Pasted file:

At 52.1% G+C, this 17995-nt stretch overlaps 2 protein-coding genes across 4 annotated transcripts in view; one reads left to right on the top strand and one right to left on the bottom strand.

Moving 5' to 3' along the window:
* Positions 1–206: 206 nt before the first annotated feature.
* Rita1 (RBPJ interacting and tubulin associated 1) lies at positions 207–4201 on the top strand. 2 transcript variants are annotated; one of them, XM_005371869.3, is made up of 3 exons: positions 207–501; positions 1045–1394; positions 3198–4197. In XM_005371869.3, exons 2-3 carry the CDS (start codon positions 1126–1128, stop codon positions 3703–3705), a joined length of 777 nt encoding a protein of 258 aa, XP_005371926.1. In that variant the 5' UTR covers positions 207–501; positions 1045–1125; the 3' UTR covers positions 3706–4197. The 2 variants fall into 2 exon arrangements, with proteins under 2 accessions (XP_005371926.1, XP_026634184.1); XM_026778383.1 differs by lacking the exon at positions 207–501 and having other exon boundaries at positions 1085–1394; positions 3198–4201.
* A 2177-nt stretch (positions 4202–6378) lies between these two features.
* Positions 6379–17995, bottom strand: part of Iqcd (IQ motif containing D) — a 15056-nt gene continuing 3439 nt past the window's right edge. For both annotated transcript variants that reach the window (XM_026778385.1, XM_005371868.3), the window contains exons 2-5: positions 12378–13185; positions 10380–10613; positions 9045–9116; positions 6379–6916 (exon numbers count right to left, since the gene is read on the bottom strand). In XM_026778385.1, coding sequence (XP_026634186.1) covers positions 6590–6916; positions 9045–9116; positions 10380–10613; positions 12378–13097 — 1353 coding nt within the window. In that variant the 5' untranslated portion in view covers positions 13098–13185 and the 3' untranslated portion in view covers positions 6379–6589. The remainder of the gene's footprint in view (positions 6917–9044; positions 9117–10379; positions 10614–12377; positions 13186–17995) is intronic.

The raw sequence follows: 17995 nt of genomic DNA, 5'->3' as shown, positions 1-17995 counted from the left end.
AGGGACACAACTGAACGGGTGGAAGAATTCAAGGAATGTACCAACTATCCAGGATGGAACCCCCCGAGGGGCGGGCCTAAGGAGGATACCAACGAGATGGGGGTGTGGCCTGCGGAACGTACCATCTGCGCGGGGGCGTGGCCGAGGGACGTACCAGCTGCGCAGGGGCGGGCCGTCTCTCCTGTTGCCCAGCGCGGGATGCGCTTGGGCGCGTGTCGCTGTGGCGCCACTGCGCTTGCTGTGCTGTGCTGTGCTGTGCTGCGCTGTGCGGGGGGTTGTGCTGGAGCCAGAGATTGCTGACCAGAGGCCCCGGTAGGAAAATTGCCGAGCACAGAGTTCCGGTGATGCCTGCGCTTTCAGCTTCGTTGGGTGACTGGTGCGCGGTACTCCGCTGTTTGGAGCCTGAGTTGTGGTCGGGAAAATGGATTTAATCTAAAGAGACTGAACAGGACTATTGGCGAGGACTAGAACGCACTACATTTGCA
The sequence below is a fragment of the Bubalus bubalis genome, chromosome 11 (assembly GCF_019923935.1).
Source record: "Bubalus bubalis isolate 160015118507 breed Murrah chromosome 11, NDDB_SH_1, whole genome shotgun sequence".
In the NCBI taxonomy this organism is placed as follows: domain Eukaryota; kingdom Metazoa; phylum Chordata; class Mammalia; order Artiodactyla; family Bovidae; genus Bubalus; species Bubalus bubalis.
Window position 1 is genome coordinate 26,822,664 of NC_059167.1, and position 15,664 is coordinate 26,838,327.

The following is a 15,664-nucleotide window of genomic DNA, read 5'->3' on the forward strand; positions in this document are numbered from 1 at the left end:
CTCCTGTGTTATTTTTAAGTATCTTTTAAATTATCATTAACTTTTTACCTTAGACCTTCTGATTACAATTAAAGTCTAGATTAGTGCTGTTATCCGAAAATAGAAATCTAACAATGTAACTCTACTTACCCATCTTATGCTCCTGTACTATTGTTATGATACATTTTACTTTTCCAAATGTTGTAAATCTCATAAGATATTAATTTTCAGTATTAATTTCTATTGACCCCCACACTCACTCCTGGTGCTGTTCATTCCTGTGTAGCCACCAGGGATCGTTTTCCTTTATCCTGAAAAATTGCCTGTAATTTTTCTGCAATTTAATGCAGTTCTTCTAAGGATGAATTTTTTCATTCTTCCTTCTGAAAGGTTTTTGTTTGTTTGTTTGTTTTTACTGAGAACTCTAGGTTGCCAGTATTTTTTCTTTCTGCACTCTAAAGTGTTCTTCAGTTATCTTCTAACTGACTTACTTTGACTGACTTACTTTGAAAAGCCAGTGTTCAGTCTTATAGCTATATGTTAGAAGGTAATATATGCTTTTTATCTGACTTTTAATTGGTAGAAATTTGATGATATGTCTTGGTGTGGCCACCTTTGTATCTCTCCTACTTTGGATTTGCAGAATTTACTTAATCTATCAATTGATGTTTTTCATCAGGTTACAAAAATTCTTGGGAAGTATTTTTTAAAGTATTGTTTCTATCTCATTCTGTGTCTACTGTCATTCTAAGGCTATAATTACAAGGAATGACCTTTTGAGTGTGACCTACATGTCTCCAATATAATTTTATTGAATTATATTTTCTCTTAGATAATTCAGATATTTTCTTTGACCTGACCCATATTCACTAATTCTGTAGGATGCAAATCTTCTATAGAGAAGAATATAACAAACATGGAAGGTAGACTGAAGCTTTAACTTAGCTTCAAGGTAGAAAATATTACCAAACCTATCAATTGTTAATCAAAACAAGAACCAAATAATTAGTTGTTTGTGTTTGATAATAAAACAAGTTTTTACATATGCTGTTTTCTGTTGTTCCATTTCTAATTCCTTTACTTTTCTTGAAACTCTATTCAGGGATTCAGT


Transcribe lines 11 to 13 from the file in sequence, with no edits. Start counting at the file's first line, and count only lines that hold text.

In the NCBI taxonomy this organism is placed as follows: domain Eukaryota; kingdom Metazoa; phylum Chordata; class Mammalia; order Artiodactyla; family Bovidae; genus Bubalus; species Bubalus bubalis.
Window position 1 is genome coordinate 26,822,664 of NC_059167.1, and position 15,664 is coordinate 26,838,327.

The following is a 15,664-nucleotide window of genomic DNA, read 5'->3' on the forward strand; positions in this document are numbered from 1 at the left end: